The Real Reasons Why You Feel Stressed During the Pandemic
With everything currently going on in the world involving the COVID-19 pandemic, it’s no wonder that you may be feeling anxious, scared, and stressed. A lot of things have changed, and we are all working toward accepting a new “normal.”
With the closures of businesses, restaurants, and many public and private places, we are all impacted by this pandemic each and every day.
With no escape to these many changes, we are all forced to adjust our lifestyle. This change can cause negative emotions to arise.
It’s worth noting that even before the COVID-19 crisis, cases of anxiety and depression were on the rise.
The Increase of Stress and Anxiety
In recent years, health officials have seen a rise in depression and anxiety among the general population. For many, the changes caused by the COVID-19 pandemic, along with personal uncertainty, are causing these feelings to become amplified.
With constant changes in the economy, difficulties finding employment, and handling day-to-day activities, expenses, and challenges, it’s no wonder we’re all feeling more stressed.
Because of all the changes that are occurring, you may often feel overwhelmed and out of control, which makes these feelings even more prominent.
Here are a few reasons that you might be feeling more stress and anxiety:
Lack of Control
Whether it regards changes in work and the inability to leave the house as you please, or if you just simply feel overwhelmed and helpless because of the situation (or let’s face it, both), you are not alone. Many people are feeling the same way, wondering when the pandemic will begin to level off, and communities will go back to normal.
It is normal to feel a bit out of control right now. Take a deep breath and a step back. Instead of thinking about everything you can’t control right now, think about the things you can control.
There is so much emphasis on technology, social media, and constant news reporting that it can make it stressful and difficult to “shut off.” These things can reach toxic levels, causing stress to build up.
Be sure you are giving yourself a break and limit your time watching the news and browsing social media as much as you can. Set aside a limited amount of time where you let yourself catch up, and then put it out of mind.
Infrequent Contact with Others
As human beings, we are social by nature. We live in a world where we are used to interacting with peers, friends, and families on a regular basis, so when we are told to stay away from those people and go into isolation, it can be emotionally distressing.
If you are missing the social aspect of life, try other ways to stay in contact, such as through phone calls or video chats.
Less Physical Activity
With so many people still under some form of stay-at-home orders, it has been more challenging to stay active. Gym closures have made it even more difficult for many people to get the right amount of physical activity, and this can take its toll on both physical and mental health.
Do your best to keep moving. Start a workout routine in your living room, or if you can safely retain social distancing guidelines, go for a walk.
Spending More Time Indoors
Since the pandemic began, more and more people are being told to stay in their homes and not to go out unless absolutely necessary. Because of this, people are spending more time inside, and not getting enough fresh air and sunlight. This can cause depression, stress, and anxiety.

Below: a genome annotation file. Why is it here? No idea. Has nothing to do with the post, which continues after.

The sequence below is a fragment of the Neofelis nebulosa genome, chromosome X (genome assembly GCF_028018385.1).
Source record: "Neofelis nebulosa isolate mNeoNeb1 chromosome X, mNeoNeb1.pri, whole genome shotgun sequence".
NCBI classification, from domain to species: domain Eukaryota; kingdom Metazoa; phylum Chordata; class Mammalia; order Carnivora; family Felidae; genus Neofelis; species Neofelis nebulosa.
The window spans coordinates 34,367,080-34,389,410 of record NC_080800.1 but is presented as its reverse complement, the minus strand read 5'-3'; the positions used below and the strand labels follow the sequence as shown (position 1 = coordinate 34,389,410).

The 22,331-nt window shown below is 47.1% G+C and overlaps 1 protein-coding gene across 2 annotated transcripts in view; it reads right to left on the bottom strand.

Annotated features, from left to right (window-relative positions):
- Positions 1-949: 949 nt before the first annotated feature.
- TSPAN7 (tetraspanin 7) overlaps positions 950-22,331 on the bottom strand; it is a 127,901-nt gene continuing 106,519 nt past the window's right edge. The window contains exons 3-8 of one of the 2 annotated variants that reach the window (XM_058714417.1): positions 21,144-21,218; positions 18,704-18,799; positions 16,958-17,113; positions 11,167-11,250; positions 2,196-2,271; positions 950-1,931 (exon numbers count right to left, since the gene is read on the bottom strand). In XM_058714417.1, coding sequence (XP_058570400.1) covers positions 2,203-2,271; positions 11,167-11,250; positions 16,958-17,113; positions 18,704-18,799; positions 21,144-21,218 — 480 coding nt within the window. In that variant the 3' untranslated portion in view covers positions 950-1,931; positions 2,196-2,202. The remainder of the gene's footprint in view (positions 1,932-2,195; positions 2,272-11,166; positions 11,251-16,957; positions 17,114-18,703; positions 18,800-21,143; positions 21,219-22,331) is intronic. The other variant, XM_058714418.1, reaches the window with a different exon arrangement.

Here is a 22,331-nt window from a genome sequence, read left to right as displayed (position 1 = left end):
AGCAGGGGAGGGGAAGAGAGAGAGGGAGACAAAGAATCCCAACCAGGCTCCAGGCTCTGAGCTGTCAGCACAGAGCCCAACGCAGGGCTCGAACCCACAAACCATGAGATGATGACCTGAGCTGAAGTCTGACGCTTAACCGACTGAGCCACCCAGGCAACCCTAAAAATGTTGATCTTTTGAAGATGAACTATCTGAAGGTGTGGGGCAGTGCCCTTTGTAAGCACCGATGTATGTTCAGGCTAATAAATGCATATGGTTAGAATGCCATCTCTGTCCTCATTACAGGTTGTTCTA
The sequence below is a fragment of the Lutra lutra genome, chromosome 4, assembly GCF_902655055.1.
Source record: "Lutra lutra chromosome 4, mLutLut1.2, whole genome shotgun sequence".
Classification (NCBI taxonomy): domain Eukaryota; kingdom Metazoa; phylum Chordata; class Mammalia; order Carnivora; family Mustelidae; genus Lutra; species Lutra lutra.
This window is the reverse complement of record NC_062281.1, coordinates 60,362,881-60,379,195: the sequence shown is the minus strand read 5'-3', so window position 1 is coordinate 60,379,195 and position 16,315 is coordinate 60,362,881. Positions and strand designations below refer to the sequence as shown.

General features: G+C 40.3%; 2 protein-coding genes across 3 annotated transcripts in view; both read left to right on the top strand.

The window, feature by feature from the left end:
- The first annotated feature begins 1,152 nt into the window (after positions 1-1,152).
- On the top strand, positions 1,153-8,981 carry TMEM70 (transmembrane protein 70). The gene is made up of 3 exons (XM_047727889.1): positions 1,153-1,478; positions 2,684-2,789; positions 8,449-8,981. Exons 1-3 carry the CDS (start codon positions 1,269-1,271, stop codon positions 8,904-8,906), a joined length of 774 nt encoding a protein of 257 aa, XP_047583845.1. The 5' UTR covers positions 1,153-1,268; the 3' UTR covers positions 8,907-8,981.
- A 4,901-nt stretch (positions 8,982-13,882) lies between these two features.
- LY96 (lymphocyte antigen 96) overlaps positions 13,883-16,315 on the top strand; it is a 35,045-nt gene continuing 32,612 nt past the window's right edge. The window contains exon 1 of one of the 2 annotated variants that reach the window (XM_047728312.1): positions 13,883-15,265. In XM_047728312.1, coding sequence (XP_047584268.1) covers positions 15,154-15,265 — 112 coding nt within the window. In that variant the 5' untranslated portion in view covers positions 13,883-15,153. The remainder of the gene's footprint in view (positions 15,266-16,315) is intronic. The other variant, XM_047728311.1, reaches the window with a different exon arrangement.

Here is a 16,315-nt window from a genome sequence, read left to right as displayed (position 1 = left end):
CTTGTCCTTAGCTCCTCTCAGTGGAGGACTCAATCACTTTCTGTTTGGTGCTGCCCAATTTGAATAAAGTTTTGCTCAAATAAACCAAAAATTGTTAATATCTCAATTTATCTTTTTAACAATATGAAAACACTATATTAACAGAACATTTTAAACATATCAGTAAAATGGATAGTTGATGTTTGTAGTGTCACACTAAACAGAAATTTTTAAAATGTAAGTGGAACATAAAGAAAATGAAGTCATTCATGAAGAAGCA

If you can’t leave your home, spend some time on your patio if you have one, or open your windows to get in some sunlight and a bit of fresh air.
Fear of Economic Changes
The economy has changed a lot over the past few months, and that has a lot of people worried about the future of not only our country but the entire world. This is a normal reason to feel anxious and stressed, as it can lead to feeling out of control.
People who are used to going to work and school every day may find their everyday lives disrupted by closures of both schools and workplaces. Most people are feeling a disruption in their normal routine, with either having to adjust to working remotely, adapting to the risks of being an essential worker, or feeling the financial stress of being laid off.
For most, these changes also mean a change in social interactions and the inability to find a balance between work and home life.
Lack of Routine
Most people benefit from a daily routine, and when that is disrupted, it can cause feelings of stress and anxiety. A routine helps us feel like we are in control, and when that routine is taken away, we can easily feel overwhelmed.
Creating a daily routine at home can help relieve stress and anxiety while also giving you some control back.
What to Do About Stress During a Pandemic
During a pandemic, it is truly difficult to feel in charge or at ease. However, there are some things you can do to help yourself through these trying times.
Here is a list of ways that you can help yourself combat stress and anxiety while you are staying at home:
- Get proper nutrition
- Find a new hobby
- Learn a new language
- Deep clean your home
- Take a walk
- Make time for yourself
- Take a deep breath and know that you are not alone in feeling in this way
- Keep a journal to track your feelings
- Video call friends and family
- Begin new on self-care routines
While a pandemic can be a truly trying time for everyone, it is possible to maintain your mental health and get through it with a positive outlook.
To help get through the pandemic, you can also start making plans for the future. Although our doors may be closed, we are still open for virtual consultations and pre-booking appointments. Plus, receive 20% off your appointment when you pre-book with us today. Contact us to get started with your virtual consultation.